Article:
Helmets Can Save Lives in Winter Sports

Injured skiers, snowboarders with head protection are less apt to lose consciousness, study finds

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SATURDAY, Oct. 24, 2009 (HealthDay News) -- Skiers and snowboarders who don't wear helmets are more likely to suffer a head injury and lose consciousness than those who do wear helmets, a new U.S. study has found.

The researchers analyzed the medical records of skiers and snowboarders treated at nine hospital emergency departments in Colorado, New York and Vermont between July 2002 and July 2004.

They found that:

  • More collisions with fixed objects occurred in the Northeast
  • Loss of consciousness was more likely to occur among terrain park users
  • Patients in Colorado were less likely to lose consciousness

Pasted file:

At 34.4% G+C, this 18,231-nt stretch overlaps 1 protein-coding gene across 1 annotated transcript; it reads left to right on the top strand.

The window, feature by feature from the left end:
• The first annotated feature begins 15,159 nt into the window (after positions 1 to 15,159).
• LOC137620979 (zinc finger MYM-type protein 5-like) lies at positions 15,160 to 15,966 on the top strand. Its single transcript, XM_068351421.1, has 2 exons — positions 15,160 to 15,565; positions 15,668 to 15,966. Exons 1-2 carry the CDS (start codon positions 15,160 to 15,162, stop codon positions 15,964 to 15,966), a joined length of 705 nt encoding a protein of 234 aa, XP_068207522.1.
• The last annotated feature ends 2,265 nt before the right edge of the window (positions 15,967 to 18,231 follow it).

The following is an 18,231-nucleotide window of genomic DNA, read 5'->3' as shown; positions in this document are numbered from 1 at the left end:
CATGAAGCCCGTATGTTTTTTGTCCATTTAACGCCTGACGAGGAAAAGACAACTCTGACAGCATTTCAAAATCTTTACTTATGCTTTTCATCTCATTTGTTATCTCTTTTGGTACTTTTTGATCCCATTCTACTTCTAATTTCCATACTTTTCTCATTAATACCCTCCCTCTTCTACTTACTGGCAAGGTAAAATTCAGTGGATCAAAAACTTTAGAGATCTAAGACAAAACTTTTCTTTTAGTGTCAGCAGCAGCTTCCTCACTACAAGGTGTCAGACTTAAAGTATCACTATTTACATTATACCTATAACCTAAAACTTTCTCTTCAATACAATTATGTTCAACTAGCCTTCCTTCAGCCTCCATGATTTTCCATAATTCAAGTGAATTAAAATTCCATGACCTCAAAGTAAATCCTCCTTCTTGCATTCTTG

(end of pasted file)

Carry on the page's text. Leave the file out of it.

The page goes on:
• Loss of consciousness was less likely among those who wore helmets than among those who did not

The findings are reported in the fall issue of Wilderness and Environmental Medicine.

The authors noted that traumatic brain injury accounts for 50 to 88 percent of skiing and snowboarding fatalities. They expressed hope that their findings would strengthen the case for the use of helmets in these winter sports.

More information

The American Association of Neurological Surgeons has more about sports-related head injuries.

SOURCE: Wilderness and Environmental Medicine, September 2009, news release

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